Contact: Joe Mullin, Assistant Manager, Northeastern States and States Program Assistant
Why it Matters: Firearm suppressors are often referred to as the hearing protection of the 21st Century – but don’t just take our word for it. According to data from the Bureau of Alcohol, Tobacco, Firearms and Explosives, suppressor ownership and use has expanded rapidly in recent years with nearly 300,000 more suppressors in circulation in 2020 than there were in 2019. Many of these suppressor owners utilize this hearing protection in the pursuit of game in the 40 states that allow it, Maine included, to protect their hearing while maintaining their situational awareness. However, sportsmen and women who wish to hunt with their suppressors in the Pine Tree State were required to go through an additional hurdle that no other state required – an additional permit. LD 635 eliminated this barrier so that Maine’s hunting community can more easily enjoy the endless sporting pursuits that the state has to offer without fear of causing irreparable hearing damage.
Hunters in Maine have cause for celebration, as Governors Sportsmen’s Caucus Member Governor Janet Mills signed Legislative Document 635 (LD 635) into law, allowing sportsmen and women to protect their hunting partners, sporting dogs, and themselves from hearing damage and/or loss without the bureaucratic red tape of a permitting process. Introduced by Maine Legislative Sportsmen’s Caucus Co-Chair Senator Trey Stewart, LD 635 removes the additional payment and permit required for Mainers to hunt with a suppressor.
“Hearing protection is such an important part of hunting and recreational shooting, and the passage of this bill will allow Maine’s sportsmen and women to protect themselves without being subjected to an unnecessary and duplicative permitting process,” said Caucus Co-Chair Senator Stewart.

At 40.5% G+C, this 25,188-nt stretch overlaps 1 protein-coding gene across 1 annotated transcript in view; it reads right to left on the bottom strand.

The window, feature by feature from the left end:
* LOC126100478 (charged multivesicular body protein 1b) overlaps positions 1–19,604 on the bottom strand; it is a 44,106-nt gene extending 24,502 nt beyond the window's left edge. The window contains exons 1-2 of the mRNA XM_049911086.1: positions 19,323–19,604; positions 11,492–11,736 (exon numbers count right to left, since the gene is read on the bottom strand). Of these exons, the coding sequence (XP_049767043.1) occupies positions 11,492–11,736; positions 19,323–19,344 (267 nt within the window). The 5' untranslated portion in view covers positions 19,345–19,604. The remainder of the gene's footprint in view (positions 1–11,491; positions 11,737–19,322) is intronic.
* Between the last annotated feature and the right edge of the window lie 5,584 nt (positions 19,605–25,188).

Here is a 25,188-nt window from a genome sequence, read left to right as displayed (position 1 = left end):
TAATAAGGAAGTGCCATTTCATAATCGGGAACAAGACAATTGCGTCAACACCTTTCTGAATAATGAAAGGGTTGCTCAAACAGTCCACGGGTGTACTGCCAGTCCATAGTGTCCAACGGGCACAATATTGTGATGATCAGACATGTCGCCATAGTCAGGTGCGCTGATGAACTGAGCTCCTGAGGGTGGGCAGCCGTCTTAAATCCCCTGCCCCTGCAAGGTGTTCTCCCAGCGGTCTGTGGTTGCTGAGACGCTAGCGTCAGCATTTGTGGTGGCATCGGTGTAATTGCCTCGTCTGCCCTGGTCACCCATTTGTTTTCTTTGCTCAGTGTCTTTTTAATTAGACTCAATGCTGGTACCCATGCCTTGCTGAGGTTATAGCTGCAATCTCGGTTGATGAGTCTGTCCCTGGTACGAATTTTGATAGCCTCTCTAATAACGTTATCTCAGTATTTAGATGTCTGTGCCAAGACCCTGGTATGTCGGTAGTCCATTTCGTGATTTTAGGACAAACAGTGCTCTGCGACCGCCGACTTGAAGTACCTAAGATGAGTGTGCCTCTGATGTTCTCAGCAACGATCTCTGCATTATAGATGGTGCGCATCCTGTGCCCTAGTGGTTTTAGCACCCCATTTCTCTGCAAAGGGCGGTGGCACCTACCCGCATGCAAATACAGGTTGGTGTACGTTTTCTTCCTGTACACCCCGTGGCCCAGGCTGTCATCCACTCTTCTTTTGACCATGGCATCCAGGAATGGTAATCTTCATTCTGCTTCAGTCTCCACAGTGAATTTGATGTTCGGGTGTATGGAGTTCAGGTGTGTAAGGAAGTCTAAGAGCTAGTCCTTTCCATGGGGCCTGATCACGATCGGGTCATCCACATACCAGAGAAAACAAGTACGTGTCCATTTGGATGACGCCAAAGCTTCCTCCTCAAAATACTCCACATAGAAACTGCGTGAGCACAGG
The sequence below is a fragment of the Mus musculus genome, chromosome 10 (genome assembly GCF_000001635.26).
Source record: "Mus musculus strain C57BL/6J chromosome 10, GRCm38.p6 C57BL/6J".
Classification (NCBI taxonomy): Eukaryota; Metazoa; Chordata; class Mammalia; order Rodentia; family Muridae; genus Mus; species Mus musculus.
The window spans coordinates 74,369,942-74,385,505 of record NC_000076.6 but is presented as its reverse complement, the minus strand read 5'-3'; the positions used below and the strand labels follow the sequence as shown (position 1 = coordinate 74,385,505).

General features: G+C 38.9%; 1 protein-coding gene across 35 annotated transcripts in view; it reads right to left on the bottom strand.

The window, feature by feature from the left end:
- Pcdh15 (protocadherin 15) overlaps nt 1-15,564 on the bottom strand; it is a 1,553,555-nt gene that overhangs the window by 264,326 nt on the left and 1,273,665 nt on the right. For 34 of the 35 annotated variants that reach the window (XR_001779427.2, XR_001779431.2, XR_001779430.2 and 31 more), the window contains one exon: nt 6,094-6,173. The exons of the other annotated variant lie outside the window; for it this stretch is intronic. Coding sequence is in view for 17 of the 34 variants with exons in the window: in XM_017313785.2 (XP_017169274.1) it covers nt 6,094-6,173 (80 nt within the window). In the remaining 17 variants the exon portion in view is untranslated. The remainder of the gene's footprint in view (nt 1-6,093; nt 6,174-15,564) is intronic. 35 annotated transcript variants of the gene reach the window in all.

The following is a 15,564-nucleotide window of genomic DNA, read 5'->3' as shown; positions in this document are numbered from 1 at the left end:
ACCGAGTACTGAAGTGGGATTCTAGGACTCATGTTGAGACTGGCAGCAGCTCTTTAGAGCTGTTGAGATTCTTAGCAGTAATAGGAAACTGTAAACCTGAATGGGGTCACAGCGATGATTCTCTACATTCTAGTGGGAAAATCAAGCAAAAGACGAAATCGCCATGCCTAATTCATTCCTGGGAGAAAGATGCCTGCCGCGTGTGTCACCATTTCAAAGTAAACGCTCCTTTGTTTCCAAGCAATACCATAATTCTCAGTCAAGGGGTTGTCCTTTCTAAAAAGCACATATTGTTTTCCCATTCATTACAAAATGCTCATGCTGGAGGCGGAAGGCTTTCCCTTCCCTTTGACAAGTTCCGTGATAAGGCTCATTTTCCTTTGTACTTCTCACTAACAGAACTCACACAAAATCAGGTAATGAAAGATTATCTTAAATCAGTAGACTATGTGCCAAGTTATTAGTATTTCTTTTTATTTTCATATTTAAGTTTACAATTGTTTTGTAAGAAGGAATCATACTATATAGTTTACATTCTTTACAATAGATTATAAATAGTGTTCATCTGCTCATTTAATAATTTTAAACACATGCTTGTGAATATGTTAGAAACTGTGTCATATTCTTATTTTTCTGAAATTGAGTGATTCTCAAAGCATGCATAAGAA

The process one must go through to purchase and obtain a suppressor is far from a walk in the park. Federally regulated under the National Firearms Act (NFA) of 1934, suppressors are within the purview of the Bureau of Alcohol, Tobacco, Firearms and Explosives (ATF). Would-be purchasers must find a licensed dealer, send the appropriate paperwork and a one-time $200 tax per suppressor to the ATF, undergo an extensive FBI background check, and undergo a National Instant Criminal Background Checks System (NICS) check at the point of purchase – a process that often averages seven months or more. In addition to the onerous federal requirements, those who planned on using a suppressor while hunting in Maine would need to submit a payment and application to the MDIFW, though LD 635 successfully eliminated this added step.
The Congressional Sportsmen’s Foundation (CSF) would like to thank Caucus Co-Chair Senator Stewart, members of the Maine Sportsmen’s Advisory Council, the American Suppressor Association, and in-state and national partners for their support in helping LD 635 cross the finish line. As always, CSF will continue to fight for opportunities that allow sportsmen and women to protect themselves and their passions while afield.
Studies conducted at both the state and federal level have found that the number of hunters and trappers have been on a generally declining trend over the past several decades. To increase recruitment, retention, and reactivation (R3) of hunters and trappers, which initiative do you think would have the greatest impact?